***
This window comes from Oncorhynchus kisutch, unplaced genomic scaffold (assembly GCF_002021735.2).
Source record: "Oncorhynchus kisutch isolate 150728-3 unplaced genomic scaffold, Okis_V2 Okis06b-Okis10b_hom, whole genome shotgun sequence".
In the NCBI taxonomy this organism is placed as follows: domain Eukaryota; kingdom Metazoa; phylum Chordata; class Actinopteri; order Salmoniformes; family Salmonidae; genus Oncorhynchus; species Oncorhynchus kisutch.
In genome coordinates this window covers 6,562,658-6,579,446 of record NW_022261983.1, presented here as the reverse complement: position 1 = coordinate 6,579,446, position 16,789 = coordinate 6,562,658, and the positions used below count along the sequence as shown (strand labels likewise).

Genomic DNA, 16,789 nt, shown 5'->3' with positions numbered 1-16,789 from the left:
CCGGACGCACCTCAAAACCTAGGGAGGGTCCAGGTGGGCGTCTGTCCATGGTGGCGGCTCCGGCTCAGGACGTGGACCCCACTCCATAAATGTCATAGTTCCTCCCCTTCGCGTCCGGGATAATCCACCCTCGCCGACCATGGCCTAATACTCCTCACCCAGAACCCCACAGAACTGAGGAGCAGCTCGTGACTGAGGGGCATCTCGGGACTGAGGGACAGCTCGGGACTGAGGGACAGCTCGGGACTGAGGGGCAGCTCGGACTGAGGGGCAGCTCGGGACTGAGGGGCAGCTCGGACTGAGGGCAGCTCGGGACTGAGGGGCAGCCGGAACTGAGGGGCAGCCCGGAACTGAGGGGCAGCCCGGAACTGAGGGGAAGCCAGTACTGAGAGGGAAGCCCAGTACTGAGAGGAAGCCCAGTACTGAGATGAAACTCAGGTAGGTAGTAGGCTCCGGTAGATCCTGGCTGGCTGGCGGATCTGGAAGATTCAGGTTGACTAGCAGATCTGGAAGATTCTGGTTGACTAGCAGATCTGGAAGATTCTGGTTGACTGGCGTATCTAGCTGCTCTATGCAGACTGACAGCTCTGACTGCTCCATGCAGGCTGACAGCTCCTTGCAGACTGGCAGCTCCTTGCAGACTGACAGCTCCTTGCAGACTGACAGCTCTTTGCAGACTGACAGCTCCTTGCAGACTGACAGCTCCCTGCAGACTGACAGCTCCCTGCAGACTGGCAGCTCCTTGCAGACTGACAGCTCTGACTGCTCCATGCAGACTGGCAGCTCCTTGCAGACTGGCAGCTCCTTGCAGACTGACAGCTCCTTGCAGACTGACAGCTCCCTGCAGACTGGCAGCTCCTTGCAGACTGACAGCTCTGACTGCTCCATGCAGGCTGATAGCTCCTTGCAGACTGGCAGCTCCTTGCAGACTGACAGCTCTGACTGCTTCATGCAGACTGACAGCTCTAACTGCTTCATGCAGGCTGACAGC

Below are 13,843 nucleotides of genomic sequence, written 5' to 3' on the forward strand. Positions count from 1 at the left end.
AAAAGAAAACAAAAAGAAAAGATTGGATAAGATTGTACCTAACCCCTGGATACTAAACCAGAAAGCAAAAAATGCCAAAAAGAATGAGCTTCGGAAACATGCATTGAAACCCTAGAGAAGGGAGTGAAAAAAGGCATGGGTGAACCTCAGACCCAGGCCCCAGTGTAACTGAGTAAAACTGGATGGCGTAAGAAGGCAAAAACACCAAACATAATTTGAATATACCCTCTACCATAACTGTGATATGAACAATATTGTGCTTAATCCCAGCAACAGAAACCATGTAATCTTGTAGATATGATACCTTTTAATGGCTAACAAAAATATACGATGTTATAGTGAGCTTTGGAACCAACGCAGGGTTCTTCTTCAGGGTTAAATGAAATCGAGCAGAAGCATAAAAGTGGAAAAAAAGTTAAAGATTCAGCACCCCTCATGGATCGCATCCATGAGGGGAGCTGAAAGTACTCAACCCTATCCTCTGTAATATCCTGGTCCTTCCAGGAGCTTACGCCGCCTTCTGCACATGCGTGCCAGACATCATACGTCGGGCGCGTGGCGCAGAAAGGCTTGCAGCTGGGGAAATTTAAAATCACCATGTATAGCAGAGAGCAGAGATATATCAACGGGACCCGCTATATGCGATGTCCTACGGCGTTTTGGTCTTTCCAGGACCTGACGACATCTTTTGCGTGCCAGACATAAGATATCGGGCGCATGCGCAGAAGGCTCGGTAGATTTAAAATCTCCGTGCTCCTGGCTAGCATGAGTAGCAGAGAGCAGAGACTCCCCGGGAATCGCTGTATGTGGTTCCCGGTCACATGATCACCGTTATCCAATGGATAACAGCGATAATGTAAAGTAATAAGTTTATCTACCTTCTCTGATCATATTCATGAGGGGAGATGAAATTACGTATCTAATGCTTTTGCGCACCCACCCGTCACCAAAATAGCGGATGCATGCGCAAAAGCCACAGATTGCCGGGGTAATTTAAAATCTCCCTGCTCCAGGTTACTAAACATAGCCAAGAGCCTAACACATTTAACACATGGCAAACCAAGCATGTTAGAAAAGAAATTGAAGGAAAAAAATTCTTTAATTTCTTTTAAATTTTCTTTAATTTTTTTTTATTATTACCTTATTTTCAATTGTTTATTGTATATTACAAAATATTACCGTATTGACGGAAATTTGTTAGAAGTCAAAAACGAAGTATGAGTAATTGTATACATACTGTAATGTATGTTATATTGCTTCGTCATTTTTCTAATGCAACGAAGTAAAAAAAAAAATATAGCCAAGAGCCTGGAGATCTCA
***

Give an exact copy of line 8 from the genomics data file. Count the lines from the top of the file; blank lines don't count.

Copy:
AAAAGAAAACAAAAAGAAAAGATTGGATAAGATTGTACCTAACCCCTGGATACTAAACCAGAAAGCAAAAAATGCCAAAAAGAATGAGCTTCGGAAACATGCATTGAAACCCTAGAGAAGGGAGTGAAAAAAGGCATGGGTGAACCTCAGACCCAGGCCCCAGTGTAACTGAGTAAAACTGGATGGCGTAAGAAGGCAAAAACACCAAACATAATTTGAATATACCCTCTACCATAACTGTGATATGAACAATATTGTGCTTAATCCCAGCAACAGAAACCATGTAATCTTGTAGATATGATACCTTTTAATGGCTAACAAAAATATACGATGTTATAGTGAGCTTTGGAACCAACGCAGGGTTCTTCTTCAGGGTTAAATGAAATCGAGCAGAAGCATAAAAGTGGAAAAAAAGTTAAAGATTCAGCACCCCTCATGGATCGCATCCATGAGGGGAGCTGAAAGTACTCAACCCTATCCTCTGTAATATCCTGGTCCTTCCAGGAGCTTACGCCGCCTTCTGCACATGCGTGCCAGACATCATACGTCGGGCGCGTGGCGCAGAAAGGCTTGCAGCTGGGGAAATTTAAAATCACCATGTATAGCAGAGAGCAGAGATATATCAACGGGACCCGCTATATGCGATGTCCTACGGCGTTTTGGTCTTTCCAGGACCTGACGACATCTTTTGCGTGCCAGACATAAGATATCGGGCGCATGCGCAGAAGGCTCGGTAGATTTAAAATCTCCGTGCTCCTGGCTAGCATGAGTAGCAGAGAGCAGAGACTCCCCGGGAATCGCTGTATGTGGTTCCCGGTCACATGATCACCGTTATCCAATGGATAACAGCGATAATGTAAAGTAATAAGTTTATCTACCTTCTCTGATCATATTCATGAGGGGAGATGAAATTACGTATCTAATGCTTTTGCGCACCCACCCGTCACCAAAATAGCGGATGCATGCGCAAAAGCCACAGATTGCCGGGGTAATTTAAAATCTCCCTGCTCCAGGTTACTAAACATAGCCAAGAGCCTAACACATTTAACACATGGCAAACCAAGCATGTTAGAAAAGAAATTGAAGGAAAAAAATTCTTTAATTTCTTTTAAATTTTCTTTAATTTTTTTTTATTATTACCTTATTTTCAATTGTTTATTGTATATTACAAAATATTACCGTATTGACGGAAATTTGTTAGAAGTCAAAAACGAAGTATGAGTAATTGTATACATACTGTAATGTATGTTATATTGCTTCGTCATTTTTCTAATGCAACGAAGTAAAAAAAAAAATATAGCCAAGAGCCTGGAGATCTCA